o
e Currency Notes withdrawn Government securities. These securities should be either Ways and Means
advances, or Treasury Bills and other marketable securities being part of the ordinary Public Debt, and
should be taken at current market value. In so far as any of the assets of the currency note redemption
account at the time of transfer might not come within these categories they should be retained by the
Treasury and other securities substituted. The Bank of England notes of small denomination would be
issued by the Bank in place of the currency notes withdrawn from circulation, partly in substitution for
the Bank of England notes returned to them from the Currency Note Reserve (which would be already
covered by gold in the Issue Department), and partly in respect of the Bank's new fiduciary issue based on
the transferred securities. The profits of the increased fiduciary issue would be payable by the Bank to the
Exchequer.

SUMMARY OF CONCLUSIONS.

Our main conclusions may be briefly summarised as follows :Before the war the country possessed a complete and effective gold standard. The provisions of the
Bank Act, 1844, operated automatically to correct unfavourable exchanges and to check undue expansions
of credit. (Paras. 2 to 7.)
During the war the conditions necessary to the maintenance of that standard have ceased to exist.
The main cause has been the growth of credit due to Government borrowing from the Bank of England
and other banks for war needs.
The unlimited issue of Currency Notes has been both an inevitable
consequence and a necessary condition of this growth of credit. (Paras. 8 to 14.)
In our opinion it is imperative that after the war the conditions necessary to the maintenance of an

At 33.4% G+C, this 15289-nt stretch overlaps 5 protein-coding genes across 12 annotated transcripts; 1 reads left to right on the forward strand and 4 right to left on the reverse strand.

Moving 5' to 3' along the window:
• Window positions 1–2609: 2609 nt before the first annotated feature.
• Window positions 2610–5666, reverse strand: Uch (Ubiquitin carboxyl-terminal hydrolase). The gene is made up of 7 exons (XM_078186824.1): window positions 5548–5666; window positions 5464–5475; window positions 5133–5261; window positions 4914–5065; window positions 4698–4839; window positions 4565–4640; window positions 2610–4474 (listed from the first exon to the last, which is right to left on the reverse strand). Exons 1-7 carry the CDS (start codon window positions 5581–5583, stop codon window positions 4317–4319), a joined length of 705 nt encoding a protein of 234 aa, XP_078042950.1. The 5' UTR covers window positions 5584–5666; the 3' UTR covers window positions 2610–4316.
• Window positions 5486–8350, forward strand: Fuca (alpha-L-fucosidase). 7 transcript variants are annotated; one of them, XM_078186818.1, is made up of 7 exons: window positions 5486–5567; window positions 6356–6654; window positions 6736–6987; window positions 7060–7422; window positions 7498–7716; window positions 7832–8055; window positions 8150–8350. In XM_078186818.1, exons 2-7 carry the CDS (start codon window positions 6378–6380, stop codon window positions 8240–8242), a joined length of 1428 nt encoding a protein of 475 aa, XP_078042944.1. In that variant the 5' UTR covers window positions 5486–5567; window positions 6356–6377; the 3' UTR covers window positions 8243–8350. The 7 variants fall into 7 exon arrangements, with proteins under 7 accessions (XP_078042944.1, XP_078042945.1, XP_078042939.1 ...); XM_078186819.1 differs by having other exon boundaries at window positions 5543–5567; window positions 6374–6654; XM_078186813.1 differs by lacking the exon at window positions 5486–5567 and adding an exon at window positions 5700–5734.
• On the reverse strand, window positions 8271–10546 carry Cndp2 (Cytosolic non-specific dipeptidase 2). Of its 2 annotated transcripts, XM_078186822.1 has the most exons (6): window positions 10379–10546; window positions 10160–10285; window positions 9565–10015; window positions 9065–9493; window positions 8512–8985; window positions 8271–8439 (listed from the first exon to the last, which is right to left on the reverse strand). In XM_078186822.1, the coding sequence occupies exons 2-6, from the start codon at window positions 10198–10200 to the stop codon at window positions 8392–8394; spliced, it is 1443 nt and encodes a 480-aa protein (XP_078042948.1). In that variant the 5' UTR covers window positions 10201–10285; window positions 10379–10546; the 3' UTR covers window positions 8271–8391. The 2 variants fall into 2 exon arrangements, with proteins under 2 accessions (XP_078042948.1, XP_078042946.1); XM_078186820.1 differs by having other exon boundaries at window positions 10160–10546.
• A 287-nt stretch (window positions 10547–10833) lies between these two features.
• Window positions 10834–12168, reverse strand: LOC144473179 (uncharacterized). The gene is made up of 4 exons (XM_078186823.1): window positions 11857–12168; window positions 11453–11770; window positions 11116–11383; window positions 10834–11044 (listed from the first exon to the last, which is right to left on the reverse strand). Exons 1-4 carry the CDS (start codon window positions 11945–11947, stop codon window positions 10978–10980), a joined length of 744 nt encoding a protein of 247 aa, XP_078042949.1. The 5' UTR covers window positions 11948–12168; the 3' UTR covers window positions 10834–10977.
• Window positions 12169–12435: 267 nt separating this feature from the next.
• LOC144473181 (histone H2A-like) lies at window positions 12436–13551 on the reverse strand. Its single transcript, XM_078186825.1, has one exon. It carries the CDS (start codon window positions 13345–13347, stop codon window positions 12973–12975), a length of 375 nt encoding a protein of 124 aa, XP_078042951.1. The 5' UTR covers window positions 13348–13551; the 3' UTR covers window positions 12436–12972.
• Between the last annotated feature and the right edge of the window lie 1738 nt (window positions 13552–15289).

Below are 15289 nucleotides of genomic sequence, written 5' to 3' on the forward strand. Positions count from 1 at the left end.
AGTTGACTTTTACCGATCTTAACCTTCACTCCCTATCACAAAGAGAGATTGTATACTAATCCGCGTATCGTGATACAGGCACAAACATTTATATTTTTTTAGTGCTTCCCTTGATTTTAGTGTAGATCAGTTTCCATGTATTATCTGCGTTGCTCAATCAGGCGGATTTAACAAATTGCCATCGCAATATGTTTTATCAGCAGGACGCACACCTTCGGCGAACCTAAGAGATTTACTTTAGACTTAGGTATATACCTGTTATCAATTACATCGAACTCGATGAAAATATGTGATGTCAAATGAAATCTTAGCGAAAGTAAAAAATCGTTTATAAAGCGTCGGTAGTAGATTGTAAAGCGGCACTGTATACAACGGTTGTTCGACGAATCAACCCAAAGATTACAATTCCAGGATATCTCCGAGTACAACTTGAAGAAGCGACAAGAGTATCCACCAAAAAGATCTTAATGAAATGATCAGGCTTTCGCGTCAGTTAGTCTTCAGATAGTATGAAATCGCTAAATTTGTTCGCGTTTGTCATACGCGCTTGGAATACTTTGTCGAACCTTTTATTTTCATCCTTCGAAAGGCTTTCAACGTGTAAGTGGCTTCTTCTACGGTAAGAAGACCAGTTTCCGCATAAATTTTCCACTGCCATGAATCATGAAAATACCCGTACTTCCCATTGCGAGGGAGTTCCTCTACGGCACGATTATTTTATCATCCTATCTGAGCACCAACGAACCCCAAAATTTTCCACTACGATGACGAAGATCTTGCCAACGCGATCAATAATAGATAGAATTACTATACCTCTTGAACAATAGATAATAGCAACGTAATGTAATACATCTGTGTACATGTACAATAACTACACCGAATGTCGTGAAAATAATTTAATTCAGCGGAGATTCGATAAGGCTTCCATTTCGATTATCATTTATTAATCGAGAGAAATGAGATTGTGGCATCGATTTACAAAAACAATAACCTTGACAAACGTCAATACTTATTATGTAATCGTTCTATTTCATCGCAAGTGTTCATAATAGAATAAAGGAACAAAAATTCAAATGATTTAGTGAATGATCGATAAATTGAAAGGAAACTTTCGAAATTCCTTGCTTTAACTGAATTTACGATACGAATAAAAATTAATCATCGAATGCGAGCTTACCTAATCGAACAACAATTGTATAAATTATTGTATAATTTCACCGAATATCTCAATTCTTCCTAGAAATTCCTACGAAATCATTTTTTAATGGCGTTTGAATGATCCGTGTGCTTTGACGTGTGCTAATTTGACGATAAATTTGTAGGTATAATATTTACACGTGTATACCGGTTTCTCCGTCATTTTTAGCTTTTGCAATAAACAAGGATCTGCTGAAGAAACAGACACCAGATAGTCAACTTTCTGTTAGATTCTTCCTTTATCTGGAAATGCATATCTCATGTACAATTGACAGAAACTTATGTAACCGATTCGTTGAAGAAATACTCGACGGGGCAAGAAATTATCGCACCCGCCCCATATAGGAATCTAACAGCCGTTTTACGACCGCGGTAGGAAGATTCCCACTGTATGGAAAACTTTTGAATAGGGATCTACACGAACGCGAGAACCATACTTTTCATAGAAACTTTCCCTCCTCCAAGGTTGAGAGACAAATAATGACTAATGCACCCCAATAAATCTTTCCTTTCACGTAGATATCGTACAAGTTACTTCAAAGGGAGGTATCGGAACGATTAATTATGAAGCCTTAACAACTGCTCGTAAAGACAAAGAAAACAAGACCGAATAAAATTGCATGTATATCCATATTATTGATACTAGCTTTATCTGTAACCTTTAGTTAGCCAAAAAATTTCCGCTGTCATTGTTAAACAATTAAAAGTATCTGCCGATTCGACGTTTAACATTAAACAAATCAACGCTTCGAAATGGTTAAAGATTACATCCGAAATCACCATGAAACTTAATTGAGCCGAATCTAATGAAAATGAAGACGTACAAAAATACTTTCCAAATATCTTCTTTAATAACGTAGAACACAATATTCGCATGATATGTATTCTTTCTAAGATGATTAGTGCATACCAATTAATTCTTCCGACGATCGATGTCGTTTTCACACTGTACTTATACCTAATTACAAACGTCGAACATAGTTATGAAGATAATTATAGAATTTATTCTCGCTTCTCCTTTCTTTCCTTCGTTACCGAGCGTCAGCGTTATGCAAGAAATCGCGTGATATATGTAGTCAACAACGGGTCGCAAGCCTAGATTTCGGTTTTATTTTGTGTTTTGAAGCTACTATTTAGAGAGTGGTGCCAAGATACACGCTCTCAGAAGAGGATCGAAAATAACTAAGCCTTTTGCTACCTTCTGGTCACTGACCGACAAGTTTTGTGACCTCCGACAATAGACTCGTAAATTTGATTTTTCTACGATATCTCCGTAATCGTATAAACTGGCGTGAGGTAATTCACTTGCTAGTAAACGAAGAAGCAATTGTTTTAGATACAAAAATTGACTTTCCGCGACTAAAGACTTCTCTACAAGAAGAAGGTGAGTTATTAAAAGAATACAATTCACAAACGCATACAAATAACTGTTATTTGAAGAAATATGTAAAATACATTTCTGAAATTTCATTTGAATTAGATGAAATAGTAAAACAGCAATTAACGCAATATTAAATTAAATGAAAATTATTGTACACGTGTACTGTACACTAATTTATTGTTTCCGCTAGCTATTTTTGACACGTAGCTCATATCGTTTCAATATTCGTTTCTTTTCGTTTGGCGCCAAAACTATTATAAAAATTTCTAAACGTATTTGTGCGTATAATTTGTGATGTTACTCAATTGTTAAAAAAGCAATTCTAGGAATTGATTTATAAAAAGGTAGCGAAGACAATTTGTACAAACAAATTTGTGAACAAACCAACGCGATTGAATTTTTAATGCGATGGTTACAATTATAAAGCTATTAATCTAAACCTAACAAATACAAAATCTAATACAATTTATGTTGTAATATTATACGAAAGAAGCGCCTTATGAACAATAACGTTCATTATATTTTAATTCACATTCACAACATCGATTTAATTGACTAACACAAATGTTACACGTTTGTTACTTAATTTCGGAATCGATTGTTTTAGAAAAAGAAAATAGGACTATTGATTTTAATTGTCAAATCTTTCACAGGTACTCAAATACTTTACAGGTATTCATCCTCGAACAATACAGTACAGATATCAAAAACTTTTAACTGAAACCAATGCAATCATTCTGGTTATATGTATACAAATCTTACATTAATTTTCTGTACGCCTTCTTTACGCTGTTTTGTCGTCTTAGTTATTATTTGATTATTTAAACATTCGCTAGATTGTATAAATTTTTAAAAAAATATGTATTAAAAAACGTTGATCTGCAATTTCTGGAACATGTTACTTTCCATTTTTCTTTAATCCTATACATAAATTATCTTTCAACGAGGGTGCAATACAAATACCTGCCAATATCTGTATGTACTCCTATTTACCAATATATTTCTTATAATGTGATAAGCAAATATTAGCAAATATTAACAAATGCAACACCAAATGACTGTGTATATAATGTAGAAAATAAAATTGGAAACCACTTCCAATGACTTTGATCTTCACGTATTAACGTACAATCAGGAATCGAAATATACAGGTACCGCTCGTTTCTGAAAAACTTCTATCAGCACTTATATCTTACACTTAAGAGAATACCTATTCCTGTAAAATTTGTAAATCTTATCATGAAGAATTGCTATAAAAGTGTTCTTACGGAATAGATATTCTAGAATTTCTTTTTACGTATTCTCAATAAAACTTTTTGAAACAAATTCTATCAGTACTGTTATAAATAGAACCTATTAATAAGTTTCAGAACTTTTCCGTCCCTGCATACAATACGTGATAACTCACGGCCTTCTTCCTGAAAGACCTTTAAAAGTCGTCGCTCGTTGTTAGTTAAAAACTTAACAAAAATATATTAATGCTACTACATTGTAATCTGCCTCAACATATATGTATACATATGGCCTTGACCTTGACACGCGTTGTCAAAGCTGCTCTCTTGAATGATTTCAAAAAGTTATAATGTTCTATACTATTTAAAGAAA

effective gold standard should be restored without delay. Unless the machinery which long experience
has shown to be the only effective remedy for an adverse balance of trade and an undue growth of credit
is once more brought into play, there will be grave danger of a progressive credit expansion which will
47.

result in a foreign drain of gold menacing the convertibility of our note issue and so jeopardising the

international trade position of the country. (Para. 15.)
The pre-requisites for the restoration of an effective gold standard are :possible after the war. We recommend that
(a) The cessation of Government borrowing as soon
at the earliest possible moment an adequate sinking fund should be provided out of revenue,
so that there may be a regular annual reduction of capital liabilities, more especially those
which constitute the floating debt. (Paras. 16 and 17.)
(b) The recognised machinery, namely,- the raising and making effective of the Bank of England

discount rate, which before the war operated to check a foreign drain of gold and the

speculative expansion of credit in this country, must be kept in working order. This necessity
cannot, and should not, be evaded by any attempt to continue differential rates for home and
foreign money after the war. (Paras. 18 and 19.)
(c) The issue of fiduciary notes should, as soon as practicable, once more be limited by law, and the

present arrangements under which deposits at the Bank of England may be exchanged for
legal tender currency without 'affecting the reserve of the Banking Department should be
terminated at the earliest possible moment. Subject to transitional arrangements as regards
Currency Notes and to any special arrangements in regard to Scotland and Ireland which
we may have to propose when we come to deal with the questions affecting those parts of the

United Kingdom, we recommend that the Note Issue (except as regards existing private issues)
should be entirely in the hands of the Bank of England. The Notes should be payable in